Round 6 (177) Duke Ejiofor, DE, Wake Forest: The only reason Duke Ejiofor fell to this spot was because there were concerns about his medicals. He’s not a naturally gifted athlete, but he’s a very advanced pass rusher in terms of his skill level. Ejiofor's game revolves around his heavy hands and his ability to finish as a rusher if a blocker gives him an opening. Ejiofor needs to play faster as an edge rusher, but don’t sleep on his ability to rush from the interior in sub-packages. He consistently harassed the quarterback as an interior rusher and might be able to do the same with the Texans if he’s healthy. Great value pick.

Round 6 (211) Jordan Thomas, TE, Mississippi State: Thomas has rare size, speed and athletic traits as a converted receiver-to-tight end that is intriguing. He'll need simpler routes as a tight end and has to be coached up on how best to utilize his frame to wall off defenders. I wasn’t sure I saw enough toughness to envision him as an in-line blocker, but the Texans said after the draft that they believed he had the “want to” in order to make it happen when they worked him out.

Round 6 (214) Peter Kalambayi, EDGE, Stanford: Kalambayi is a well-built athlete with adequate strength, above average wingspan and sudden feet who hasn't been able to match the production to his traits. Kalambayi is an explosive athlete who never seemed to get much better after his freshman season, but he does have some talent. I see him as a backup 3-4 linebacker who will used as a core member of the special teams.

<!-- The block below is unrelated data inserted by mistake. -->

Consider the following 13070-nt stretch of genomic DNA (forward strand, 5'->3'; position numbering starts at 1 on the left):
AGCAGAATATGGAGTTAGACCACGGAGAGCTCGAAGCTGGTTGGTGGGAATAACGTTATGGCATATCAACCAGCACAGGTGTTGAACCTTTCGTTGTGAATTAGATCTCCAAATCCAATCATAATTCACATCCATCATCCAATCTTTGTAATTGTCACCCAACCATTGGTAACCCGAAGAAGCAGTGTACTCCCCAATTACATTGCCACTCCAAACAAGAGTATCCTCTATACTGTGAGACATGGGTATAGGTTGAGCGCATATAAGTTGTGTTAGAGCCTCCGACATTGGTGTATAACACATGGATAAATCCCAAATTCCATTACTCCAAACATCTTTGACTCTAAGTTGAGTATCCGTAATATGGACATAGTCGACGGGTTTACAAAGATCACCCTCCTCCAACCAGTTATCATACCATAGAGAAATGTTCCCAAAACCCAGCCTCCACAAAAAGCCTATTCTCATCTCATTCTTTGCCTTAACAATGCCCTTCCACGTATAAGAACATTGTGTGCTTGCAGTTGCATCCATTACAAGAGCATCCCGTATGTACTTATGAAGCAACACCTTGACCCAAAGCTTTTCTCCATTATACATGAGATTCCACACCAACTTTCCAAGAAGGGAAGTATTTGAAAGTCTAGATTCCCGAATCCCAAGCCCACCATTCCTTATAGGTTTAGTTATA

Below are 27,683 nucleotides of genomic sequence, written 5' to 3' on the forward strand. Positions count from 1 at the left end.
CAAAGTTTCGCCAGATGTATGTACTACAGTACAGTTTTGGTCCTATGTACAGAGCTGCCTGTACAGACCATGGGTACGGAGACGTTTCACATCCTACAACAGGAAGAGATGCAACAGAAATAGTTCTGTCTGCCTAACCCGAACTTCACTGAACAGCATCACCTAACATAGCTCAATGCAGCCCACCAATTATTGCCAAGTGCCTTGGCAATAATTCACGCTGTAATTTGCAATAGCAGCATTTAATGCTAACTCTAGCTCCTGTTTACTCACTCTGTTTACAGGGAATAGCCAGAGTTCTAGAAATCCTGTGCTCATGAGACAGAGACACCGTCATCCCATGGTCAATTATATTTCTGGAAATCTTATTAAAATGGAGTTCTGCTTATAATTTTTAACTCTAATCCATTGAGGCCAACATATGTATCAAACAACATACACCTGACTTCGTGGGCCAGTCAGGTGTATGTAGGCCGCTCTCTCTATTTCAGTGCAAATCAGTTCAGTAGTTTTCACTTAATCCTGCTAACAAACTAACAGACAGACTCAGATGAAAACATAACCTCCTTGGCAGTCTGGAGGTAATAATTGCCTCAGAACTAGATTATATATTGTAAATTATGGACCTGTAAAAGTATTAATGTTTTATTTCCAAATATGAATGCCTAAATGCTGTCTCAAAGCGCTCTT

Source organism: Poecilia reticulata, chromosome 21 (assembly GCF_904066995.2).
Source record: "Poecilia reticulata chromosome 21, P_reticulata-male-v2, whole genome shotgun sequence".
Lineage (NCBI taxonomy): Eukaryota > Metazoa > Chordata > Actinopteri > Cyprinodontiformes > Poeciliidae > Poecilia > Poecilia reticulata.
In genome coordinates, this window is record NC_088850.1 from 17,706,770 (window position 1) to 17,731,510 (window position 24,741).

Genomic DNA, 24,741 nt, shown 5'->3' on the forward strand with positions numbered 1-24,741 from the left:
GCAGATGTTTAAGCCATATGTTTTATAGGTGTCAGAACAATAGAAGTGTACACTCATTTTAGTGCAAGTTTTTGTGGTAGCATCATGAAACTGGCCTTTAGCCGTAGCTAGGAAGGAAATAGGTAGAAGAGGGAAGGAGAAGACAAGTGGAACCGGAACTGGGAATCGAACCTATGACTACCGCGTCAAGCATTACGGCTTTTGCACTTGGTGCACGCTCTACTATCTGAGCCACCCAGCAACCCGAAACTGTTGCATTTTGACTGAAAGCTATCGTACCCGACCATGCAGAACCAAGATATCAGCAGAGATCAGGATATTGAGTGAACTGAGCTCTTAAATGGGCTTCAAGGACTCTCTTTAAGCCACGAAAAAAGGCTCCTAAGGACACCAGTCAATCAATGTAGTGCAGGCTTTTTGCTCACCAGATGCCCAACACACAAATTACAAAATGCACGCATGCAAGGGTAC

Round 7 (222) Jermaine Kelly, CB, San Jose State: Kelly fits the mold of height-weight-speed cornerbacks that Brian Gaine and Bill O’Brien wanted to start adding to the roster. He can really run and could land a roster spot with his special teams abilities alone. As a cornerback, it will take some time and it may never happen for him. He had just one career interception.

 

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It's all about Deshaun. Photo by Getty Images. Composite image by Brandon Strange.

The Texans moved to 3-7 following their 27-20 win over the Patriots. They are still without a permanent head coach and general manager. There lies the problem, and those problems will be settled this upcoming offseason. The new general manager and head coach will steer this franchise in the direction it needs to go in. Undoubtedly, Deshaun Watson will be at the forefront of what they do. How can he not be? You don't take a job like this with a quarterback like him and not consider him the centerpiece. What else would make one take either of those jobs? The salary cap hell the team is facing? The lack of draft picks coming off a terrible year? The faith ownership has placed in the NFL's version of Littlefinger?